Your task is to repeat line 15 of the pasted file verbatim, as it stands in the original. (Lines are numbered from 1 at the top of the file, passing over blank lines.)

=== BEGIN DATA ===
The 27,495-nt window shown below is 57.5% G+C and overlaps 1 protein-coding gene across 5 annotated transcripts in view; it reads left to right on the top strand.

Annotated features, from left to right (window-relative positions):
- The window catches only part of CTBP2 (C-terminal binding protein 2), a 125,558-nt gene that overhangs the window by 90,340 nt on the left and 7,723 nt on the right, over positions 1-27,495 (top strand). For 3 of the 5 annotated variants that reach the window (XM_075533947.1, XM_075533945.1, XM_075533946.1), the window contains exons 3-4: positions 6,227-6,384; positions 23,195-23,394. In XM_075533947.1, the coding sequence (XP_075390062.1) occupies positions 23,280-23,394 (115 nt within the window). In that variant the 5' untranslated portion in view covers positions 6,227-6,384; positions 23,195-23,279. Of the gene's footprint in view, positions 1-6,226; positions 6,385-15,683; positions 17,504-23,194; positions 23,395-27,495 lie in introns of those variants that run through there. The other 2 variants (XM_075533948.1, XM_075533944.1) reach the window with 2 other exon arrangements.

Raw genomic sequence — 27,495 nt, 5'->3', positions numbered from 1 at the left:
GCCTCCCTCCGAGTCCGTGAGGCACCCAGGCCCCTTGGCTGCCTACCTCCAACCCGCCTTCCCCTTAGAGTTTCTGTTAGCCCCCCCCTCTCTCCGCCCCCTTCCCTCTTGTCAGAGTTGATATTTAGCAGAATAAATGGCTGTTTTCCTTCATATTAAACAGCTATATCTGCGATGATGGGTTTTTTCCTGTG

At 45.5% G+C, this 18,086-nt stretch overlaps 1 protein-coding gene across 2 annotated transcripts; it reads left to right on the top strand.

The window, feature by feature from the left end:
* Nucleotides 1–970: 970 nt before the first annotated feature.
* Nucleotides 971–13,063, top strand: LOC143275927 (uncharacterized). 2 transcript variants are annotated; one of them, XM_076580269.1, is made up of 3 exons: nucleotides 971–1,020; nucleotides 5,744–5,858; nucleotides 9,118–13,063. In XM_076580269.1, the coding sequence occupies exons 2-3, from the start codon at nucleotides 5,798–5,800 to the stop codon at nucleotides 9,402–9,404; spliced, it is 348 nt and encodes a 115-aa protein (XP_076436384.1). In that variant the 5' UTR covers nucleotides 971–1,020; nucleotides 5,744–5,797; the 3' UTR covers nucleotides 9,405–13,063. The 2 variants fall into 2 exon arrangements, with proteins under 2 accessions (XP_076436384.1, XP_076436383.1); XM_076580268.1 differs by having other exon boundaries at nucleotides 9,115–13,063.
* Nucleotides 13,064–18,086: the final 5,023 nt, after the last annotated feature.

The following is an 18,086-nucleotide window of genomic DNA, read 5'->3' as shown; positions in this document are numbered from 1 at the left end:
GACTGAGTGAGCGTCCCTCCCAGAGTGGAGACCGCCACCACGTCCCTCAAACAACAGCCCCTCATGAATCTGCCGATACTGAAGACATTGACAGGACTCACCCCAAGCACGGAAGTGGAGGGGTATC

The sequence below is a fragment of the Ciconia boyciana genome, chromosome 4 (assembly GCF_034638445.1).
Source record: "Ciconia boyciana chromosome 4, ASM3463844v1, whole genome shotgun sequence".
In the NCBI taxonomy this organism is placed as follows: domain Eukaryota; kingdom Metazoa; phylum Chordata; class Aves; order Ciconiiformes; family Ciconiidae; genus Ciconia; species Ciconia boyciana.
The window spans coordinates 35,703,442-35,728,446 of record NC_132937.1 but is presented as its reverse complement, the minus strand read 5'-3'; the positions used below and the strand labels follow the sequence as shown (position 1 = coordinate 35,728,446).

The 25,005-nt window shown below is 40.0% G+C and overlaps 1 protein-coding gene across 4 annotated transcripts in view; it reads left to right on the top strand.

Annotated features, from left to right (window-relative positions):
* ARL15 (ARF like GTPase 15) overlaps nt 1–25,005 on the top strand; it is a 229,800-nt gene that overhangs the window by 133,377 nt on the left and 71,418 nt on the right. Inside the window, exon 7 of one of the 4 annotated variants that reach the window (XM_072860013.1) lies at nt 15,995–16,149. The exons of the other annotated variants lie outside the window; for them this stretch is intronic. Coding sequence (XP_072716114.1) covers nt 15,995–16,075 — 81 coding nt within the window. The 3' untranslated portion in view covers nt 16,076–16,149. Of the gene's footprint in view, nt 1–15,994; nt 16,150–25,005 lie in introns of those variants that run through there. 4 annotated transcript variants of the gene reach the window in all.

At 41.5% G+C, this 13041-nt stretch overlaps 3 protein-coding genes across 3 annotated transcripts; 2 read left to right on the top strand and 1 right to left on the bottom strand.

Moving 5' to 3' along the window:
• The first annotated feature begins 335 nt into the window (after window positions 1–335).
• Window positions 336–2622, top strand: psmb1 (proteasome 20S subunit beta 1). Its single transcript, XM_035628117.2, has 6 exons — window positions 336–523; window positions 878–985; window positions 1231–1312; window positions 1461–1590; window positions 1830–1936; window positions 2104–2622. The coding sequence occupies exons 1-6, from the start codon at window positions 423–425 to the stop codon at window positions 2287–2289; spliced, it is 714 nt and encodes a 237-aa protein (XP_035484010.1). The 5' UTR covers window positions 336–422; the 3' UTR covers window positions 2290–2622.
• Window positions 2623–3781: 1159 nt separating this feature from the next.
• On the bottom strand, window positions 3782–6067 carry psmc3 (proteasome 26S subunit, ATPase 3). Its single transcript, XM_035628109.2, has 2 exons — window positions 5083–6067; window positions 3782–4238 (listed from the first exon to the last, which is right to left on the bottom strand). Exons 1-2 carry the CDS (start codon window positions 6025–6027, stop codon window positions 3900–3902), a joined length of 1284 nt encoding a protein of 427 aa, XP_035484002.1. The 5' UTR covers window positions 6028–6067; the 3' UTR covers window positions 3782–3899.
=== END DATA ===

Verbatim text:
In the NCBI taxonomy this organism is placed as follows: domain Eukaryota; kingdom Metazoa; phylum Chordata; class Aves; order Ciconiiformes; family Ciconiidae; genus Ciconia; species Ciconia boyciana.